1. Inadequate transparency, public accountability; and parliamentary oversight: Dr Gopal points out that unlike in India, the US Securities Exchange Commission meetings are open to the public and the US Senate exercises close scrutiny over its workings. There is nothing comparable in India. There is also no framework for whistleblower protection. Dr Gopal points out how he was subjected to retaliation and attack without any protection. (It is stunning commentary of the poor governance in India that an extremely privileged and connected member of society, who heads a premier institution like the National Judicial Academy should complain of such harassment). Importantly, Dr Gopal joins voices like ours at Moneylife when he says, that there is ‘a serious deficit in investor voice’, essential for effective governance. He says, ‘SEBI needs to encourage investor voices instead of being hostile to them unless they are friendly, in which case selective patronage may be extended to them’. Some of the friendly voices which receive selective patronage are large media houses.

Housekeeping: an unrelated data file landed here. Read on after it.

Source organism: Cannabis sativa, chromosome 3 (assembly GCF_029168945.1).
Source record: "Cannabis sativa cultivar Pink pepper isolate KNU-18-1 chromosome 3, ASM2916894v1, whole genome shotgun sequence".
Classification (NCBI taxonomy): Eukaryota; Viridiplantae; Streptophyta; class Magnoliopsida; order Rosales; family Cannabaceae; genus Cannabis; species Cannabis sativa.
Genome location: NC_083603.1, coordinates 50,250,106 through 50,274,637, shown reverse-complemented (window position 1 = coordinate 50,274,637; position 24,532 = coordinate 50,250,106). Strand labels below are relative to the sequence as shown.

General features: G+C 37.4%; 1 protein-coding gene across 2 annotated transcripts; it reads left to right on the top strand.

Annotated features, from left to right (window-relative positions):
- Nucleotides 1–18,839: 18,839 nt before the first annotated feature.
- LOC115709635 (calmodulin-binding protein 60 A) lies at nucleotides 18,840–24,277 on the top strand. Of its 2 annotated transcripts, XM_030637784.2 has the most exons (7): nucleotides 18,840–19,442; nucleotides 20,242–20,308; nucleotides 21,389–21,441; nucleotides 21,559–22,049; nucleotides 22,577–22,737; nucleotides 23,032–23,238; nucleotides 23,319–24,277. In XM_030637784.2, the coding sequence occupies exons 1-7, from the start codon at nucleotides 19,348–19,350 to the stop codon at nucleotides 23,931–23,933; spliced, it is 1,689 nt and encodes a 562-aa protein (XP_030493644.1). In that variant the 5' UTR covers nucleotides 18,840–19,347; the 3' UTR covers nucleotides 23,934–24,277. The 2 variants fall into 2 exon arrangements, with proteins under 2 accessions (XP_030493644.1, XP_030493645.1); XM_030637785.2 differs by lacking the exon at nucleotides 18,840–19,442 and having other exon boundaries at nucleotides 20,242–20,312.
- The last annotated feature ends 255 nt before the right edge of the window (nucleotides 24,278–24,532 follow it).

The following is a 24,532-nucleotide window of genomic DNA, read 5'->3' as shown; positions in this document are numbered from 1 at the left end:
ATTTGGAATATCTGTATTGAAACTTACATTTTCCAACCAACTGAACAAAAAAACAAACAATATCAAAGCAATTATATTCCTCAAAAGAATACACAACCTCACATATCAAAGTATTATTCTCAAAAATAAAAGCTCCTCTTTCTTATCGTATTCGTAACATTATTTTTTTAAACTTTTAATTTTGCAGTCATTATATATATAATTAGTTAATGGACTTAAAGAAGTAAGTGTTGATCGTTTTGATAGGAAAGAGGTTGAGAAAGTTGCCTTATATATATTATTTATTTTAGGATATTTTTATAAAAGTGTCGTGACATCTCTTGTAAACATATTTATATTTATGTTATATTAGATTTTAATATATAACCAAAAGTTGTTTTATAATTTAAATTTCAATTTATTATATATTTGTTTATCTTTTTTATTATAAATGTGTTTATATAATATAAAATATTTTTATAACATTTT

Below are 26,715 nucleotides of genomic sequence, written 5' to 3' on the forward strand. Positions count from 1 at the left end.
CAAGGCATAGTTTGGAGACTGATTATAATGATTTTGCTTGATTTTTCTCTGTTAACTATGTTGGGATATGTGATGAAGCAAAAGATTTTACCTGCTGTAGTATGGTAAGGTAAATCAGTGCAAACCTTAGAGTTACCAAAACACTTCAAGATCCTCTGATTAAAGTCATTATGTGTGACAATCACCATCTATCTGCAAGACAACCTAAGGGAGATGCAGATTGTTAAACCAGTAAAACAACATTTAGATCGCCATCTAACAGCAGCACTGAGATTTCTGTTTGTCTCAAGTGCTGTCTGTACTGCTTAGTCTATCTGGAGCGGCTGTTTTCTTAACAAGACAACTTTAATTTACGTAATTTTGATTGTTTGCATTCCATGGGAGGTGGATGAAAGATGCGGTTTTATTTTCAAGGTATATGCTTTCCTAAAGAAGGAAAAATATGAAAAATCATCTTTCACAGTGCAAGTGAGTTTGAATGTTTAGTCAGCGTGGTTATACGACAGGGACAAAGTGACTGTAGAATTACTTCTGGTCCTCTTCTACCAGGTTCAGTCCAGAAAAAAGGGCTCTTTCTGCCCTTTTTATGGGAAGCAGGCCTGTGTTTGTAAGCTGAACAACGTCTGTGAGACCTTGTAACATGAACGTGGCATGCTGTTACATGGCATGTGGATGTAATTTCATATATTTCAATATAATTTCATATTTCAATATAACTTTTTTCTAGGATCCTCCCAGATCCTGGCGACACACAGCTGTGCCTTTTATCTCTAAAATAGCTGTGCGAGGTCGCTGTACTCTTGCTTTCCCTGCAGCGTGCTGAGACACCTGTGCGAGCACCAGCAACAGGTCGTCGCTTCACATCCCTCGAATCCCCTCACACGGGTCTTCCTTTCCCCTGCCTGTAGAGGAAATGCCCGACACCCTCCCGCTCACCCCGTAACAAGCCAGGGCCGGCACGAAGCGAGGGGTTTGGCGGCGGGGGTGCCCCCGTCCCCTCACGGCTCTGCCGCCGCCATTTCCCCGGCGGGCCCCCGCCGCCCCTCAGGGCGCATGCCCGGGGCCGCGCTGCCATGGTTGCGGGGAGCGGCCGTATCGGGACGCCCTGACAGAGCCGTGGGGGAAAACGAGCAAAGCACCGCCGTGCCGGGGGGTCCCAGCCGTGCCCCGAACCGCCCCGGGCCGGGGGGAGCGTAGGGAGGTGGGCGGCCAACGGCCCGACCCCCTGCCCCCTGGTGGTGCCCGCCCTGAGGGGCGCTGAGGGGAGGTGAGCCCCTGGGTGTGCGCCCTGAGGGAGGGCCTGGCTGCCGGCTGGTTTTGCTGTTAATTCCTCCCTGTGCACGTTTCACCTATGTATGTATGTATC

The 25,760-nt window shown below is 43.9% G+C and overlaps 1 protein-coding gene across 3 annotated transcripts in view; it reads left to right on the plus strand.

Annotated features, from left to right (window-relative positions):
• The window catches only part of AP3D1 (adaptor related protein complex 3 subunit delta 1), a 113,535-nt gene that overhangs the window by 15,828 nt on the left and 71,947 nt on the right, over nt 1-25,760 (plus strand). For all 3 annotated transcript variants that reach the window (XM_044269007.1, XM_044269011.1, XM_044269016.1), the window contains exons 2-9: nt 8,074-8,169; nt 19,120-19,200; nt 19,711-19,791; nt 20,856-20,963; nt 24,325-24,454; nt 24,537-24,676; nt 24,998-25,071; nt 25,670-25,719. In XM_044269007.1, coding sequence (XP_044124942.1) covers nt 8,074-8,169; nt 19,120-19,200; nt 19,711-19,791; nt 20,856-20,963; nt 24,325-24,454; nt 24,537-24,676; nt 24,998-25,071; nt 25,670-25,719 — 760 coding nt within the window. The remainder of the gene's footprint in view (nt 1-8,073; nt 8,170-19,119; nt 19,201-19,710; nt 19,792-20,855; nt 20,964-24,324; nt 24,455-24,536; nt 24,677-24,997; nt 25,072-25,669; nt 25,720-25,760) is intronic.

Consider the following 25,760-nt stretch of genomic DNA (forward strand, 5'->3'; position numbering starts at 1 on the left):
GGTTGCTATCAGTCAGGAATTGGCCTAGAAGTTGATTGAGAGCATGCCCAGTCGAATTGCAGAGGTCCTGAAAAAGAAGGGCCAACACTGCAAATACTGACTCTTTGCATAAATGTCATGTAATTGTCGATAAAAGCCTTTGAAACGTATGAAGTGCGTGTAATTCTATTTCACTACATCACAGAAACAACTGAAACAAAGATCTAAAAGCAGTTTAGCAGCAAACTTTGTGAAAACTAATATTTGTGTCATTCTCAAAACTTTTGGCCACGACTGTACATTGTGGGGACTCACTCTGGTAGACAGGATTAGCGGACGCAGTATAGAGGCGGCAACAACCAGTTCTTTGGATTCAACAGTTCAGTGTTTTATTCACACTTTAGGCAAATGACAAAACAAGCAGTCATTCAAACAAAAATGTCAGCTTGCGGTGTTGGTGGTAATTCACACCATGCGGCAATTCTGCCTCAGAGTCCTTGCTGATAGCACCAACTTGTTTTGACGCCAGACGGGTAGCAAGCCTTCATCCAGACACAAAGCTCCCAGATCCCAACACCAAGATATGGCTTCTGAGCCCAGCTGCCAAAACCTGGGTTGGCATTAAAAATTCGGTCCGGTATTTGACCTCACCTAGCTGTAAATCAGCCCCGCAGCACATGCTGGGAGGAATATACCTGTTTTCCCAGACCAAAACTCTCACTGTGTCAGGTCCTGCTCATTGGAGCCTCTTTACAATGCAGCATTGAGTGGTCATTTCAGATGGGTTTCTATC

2. Lack of protection against conflict of interest: Dr Gopal says that a Code of Conduct for the SEBI board was evolved at his instance, but the “mechanism was violated and then dismantled in the context of the NSDL matter”. He says, that whole-time members of the SEBI board who were to be explicitly excluded from NSDL matters (since they report to the SEBI chairman operationally) were included in the decisions to favour Mr Bhave. Dr Gopal points to the role of Mr Mohandas Pai, who represented a SEBI-regulated entity, to chair the meeting that finally exonerated NSDL. The SEBI board, he says, “generously excused the conflict of interest arising out of the business relationship between Infosys and NSDL”. Also, “it was perhaps for the first time in Indian history that judicial power was exercised by a serving private sector corporate official”. As a result of these conflicts of interest, an influential bureaucrat-corporate-media nexus has emerged that has immense power to influence SEBI decision-making to its own advantage.